With a website as unusual as the restaurant itself, the recently refurbished Clifton’s Cafeteria, just a few yards from the original western terminus of Route 66, became a focal point for lunch and dinner gatherings.
This stunning architectural masterpiece opened in 1935, and the recent restoration was completed with an eye for detail to ensure that its unique interior appointments and murals were as close to original as possible. There are even some fascinating displays of original neon.
Though the festival did not develop exactly as originally planned, and it fell short of the initial expectations and envisioned scope, it accomplished the primary goals set forth by organizers; introduce the Route 66 community to the wonders of the Route 66 corridors in the greater Los Angeles metropolitan area and in surrounding communities, encourage enthusiasts to explore beyond the confines of Route 66, show the world that Route 66 in the metro area can be explored without an automobile, and ensure that everyone in attendance had a memorable time. It was another blending of the business of Route 66 with the fun of Route 66 in one memorable and historic event.
A large number of attendees stayed at the Saga Motor Inn in Pasadena on Colorado Boulevard, an alignment of Route 66. Dating to 1956, the motel is truly a well maintained, living time capsule. As a bonus, rates are surprisingly reasonable, there are an array of interesting restaurants within walking distance, and the metro rail line that provides an almost direct connection to the historic theater district in Los Angeles is accessed a few blocks away.
Proximity to the Saga, and availability of a large private room, was a primary reason that Cameron’s Seafood in Pasadena was selected for the traditional gathering of Route 66 enthusiasts lovingly referred to as “roadies.” The dinner itself was a reflection of the unique nature of the Route 66 community as these events are more family reunion than anything else. In attendance were roadies from several states and five countries including representatives from Route 66 associations in Germany, Canada, and Japan.
Another long standing tradition is the Yahoo “Route 66 e-group” breakfast that takes place at a different festival every year. This year the event took place near the historic Union Station at Philippe’s, a restaurant with origins dating to 1918, that has operated from the same location since 1951.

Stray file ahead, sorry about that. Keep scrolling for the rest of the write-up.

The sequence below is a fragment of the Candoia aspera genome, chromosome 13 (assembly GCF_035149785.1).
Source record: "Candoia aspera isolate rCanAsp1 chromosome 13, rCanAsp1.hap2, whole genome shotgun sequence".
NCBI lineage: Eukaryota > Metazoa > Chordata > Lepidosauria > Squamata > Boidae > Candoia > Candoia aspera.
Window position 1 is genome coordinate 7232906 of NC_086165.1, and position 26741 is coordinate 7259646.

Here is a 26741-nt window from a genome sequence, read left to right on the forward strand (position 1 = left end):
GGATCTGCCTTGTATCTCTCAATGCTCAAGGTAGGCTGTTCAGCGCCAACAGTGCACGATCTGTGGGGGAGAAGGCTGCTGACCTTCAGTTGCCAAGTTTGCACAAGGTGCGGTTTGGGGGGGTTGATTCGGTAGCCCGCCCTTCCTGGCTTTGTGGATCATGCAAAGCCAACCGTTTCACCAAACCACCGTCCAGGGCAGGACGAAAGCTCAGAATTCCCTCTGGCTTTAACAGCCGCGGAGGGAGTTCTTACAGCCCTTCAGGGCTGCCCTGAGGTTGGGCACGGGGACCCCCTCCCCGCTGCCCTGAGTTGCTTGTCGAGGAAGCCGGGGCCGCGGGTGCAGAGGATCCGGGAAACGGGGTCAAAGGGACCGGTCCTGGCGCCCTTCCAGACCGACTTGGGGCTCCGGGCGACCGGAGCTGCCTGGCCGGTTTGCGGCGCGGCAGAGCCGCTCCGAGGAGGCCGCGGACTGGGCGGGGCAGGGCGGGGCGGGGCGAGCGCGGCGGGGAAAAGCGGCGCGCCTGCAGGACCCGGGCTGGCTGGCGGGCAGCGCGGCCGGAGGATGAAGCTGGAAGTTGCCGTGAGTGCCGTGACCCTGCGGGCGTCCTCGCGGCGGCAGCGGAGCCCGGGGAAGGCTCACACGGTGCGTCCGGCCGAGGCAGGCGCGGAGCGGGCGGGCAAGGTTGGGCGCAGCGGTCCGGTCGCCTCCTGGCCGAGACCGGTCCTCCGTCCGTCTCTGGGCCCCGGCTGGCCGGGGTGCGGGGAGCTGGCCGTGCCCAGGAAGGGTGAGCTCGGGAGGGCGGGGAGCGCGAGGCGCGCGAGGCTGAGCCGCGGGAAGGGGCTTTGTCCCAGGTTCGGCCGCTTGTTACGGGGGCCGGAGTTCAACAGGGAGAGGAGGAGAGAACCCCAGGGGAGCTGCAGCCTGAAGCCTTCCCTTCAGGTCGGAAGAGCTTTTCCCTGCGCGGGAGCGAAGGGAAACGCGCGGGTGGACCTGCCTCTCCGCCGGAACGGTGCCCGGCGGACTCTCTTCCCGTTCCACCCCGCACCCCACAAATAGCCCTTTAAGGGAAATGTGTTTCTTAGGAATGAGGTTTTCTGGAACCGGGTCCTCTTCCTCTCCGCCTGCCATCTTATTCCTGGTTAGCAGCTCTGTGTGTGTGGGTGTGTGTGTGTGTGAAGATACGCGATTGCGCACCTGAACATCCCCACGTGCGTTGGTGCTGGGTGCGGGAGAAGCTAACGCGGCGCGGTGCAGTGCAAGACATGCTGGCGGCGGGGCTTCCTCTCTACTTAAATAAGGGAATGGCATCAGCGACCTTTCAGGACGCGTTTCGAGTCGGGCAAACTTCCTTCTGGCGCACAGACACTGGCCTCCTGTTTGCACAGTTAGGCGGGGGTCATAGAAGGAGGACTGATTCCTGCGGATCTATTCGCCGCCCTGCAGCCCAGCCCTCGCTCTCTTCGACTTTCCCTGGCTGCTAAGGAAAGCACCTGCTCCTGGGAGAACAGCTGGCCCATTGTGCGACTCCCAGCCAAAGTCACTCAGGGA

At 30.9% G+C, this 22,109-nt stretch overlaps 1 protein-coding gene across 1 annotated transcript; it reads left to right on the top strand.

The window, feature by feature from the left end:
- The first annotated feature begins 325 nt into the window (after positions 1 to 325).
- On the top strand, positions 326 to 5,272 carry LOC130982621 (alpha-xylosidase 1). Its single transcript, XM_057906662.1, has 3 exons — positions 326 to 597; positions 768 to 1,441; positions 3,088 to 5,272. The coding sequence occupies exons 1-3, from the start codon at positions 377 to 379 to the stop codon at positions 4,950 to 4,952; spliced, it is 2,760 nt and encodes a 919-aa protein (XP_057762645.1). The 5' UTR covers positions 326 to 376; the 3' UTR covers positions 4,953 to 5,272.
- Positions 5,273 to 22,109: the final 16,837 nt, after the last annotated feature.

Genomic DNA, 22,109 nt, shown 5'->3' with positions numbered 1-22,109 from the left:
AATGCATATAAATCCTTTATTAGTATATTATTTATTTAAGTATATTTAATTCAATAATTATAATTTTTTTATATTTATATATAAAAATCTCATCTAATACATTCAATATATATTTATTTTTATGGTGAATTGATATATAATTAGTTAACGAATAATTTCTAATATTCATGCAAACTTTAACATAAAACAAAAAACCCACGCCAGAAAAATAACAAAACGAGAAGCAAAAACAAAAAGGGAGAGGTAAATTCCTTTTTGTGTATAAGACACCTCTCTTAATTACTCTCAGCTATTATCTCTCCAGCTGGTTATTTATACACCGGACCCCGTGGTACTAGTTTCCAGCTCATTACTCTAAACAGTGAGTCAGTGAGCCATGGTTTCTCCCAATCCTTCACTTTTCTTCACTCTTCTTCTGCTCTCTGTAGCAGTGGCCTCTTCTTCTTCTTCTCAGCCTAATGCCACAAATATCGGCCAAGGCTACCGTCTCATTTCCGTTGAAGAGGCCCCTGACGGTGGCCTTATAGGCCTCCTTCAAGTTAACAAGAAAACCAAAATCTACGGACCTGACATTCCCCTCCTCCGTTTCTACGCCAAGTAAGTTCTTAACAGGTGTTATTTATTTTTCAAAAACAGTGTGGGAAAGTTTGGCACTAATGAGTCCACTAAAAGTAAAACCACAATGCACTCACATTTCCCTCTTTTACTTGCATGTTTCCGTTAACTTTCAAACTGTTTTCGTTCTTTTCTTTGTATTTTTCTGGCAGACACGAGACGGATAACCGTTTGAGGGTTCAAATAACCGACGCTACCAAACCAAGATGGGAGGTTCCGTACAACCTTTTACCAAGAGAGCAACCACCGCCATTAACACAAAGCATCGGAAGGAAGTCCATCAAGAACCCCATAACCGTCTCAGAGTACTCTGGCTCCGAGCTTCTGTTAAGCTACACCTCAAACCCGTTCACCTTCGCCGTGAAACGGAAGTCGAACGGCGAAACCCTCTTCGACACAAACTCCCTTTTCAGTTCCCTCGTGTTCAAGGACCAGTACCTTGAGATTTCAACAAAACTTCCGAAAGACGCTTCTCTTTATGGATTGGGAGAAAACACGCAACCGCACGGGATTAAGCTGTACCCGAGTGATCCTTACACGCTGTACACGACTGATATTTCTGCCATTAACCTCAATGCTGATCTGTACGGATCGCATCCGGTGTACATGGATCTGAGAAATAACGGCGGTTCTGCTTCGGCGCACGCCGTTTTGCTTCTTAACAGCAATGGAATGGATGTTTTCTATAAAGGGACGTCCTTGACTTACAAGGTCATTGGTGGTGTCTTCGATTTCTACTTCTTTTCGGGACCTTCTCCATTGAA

The e-group also serves as a place to share Route 66 related news, developments, and messages. There is no cost to join.
The restaurant was selected to further give enthusiasts a look at what LA has to offer, and to provide easier access to motor coach tours scheduled for that morning. As always, thanks to the dedication of Mike and Sharon Ward, and event organizers, it was another enjoyable addition to the festival.
In addition to providing an opportunity for enthusiasts to gather for breakfast before a day of exploration, it also provides a bit a of fun as well as a promotional opportunity for businesses along Route 66. Throughout the year Mike Ward gathers all manner of Route 66 related promotional materials and souvenirs, including historic maps, that are given away in a raffle during breakfast.
Meanwhile, while all of this was taking place, at the opposite end of Route 66 in California, Needles was also hosting an event to celebrate the highways 90th anniversary. As I couldn’t be in two places at once, my evaluation of the events success is based on photos as well as reports. All indications are that it was such a success, there are plans for making it an annual event.
The event in Los Angeles, and in Needles, was but one more indication that Route 66, the Main Street of America, is alive and well. It is is vibrant, it is an international community, and it is the ultimate American road trip adventure. To everyone who worked so hard to transform the idea into an event, thank you. To all of the Route 66 family that attended, thank you for making it a most memorable get together.